OGP to Focus on Reviews, Finances at London Meeting

29 November 2012

The Open Government Partnership is running a little behind on country action plan reviews and needs member countries to come through with contributions to support a growing agenda.

These and other topics are on the packed agenda for a Dec. 4 London Steering Committee meeting, according to documents released in advance.

The goals of the independent review mechanism are being tweaked slightly to add emphasis to the process by which the action plans are created and how they conform to overall OGP values, as well as the core test of whether the plans have been implemented.

The names of the experts who will supervise the process are expected to be announced at the meeting, several months later than planned. Revised schedules for the reviews are on the agenda, along with the expanded guidelines for both the government reviews and the independent expert reviews.

On the financial front, the documents state that fewer than half of the governments represented on the Steering Committee have paid the suggested dues. A proposal on the table will be to make the $50,00 per country payments mandatory, along with various other changes, such has raising the contribution level for richer countries, to help meet the demands of a growing budget.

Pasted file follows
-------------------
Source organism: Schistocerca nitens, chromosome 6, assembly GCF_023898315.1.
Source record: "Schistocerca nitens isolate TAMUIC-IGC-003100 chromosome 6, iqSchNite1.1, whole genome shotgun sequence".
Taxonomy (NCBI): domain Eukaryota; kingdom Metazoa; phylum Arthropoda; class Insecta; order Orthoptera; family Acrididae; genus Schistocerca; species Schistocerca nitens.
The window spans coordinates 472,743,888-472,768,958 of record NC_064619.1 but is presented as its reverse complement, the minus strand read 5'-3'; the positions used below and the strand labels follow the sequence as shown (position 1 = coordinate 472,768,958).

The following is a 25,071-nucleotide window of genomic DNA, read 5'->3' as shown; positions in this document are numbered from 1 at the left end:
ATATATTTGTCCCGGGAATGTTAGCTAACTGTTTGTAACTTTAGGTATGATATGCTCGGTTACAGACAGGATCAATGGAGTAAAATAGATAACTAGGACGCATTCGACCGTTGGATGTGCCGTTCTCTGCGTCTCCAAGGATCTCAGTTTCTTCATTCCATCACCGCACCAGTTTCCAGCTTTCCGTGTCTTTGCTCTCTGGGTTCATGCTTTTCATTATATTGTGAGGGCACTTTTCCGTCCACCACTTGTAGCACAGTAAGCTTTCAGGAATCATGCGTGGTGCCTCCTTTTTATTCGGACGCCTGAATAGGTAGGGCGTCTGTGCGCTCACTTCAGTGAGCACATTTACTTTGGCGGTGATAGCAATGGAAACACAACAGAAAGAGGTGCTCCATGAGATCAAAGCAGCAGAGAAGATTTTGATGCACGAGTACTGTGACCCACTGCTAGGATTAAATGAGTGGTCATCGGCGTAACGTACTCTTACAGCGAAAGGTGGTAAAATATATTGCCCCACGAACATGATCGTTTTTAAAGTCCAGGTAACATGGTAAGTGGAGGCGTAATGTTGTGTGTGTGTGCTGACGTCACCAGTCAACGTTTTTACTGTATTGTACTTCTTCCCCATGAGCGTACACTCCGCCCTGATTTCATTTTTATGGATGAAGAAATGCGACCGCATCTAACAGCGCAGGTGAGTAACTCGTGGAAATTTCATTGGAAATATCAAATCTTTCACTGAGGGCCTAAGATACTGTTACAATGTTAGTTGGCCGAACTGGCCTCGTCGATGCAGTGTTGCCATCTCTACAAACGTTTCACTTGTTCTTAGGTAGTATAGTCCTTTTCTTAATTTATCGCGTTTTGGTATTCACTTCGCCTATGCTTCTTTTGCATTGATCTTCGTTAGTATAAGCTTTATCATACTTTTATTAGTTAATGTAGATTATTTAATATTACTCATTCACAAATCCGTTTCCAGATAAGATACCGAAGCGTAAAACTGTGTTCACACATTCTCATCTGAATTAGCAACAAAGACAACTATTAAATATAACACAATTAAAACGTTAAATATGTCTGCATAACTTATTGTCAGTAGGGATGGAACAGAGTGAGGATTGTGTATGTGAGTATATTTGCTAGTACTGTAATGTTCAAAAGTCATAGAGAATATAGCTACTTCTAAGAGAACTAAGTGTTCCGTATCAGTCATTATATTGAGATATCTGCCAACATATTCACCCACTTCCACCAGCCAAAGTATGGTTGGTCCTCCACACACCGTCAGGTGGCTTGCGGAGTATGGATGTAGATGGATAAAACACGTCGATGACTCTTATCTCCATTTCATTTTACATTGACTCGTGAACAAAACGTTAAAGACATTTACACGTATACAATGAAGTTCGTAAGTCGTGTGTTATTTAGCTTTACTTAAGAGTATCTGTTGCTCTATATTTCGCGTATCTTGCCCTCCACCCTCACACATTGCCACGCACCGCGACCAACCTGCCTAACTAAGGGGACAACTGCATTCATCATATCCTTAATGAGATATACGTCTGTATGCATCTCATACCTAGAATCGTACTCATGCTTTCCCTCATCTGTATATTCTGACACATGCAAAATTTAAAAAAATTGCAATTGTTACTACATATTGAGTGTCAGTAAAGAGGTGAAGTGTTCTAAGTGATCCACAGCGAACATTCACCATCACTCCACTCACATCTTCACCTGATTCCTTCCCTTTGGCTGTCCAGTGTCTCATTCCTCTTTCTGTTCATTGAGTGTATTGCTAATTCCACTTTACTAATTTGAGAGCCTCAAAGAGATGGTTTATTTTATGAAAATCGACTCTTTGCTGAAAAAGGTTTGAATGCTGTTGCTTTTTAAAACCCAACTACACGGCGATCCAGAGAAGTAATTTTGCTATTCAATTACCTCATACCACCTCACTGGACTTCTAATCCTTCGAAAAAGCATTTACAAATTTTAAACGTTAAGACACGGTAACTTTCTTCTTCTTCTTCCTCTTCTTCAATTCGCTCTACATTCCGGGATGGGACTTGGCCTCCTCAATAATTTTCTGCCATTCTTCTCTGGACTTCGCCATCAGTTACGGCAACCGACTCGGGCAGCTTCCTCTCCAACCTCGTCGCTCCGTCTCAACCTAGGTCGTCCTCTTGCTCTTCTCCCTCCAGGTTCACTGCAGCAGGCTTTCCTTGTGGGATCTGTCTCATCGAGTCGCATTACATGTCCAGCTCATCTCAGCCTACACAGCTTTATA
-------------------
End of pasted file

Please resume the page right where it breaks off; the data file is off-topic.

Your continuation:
The budget will grow in 2013 to $2.3 million, up from $1.5 million in 2012. This level will pay for increasing the OGP staff from three to five, supporting the new costs of the independent review mechanism, and underwriting outreach to civil society, among other things. The materials released do not detail revenues, but the overall plan is for government contributions to match donations from private foundations.

The 20-member body is expected to confirm a revamped system to add new members and eventually have all elected members in place of the current founding members. With only one of the 10 government members voluntarily agreeing to step off (Norway), as originally planned, the proceedure now being proposed would involve voting by the government members on the committee to decide who should rotate off and who should join the committee. 

On the civil society side of the equally divided governing body, an earlier plan for voting in new members by a polity of over 100 CSO representatives may be replaced by a system where committee-vetted nominees are selected by the CSO members of the Steering Committee.

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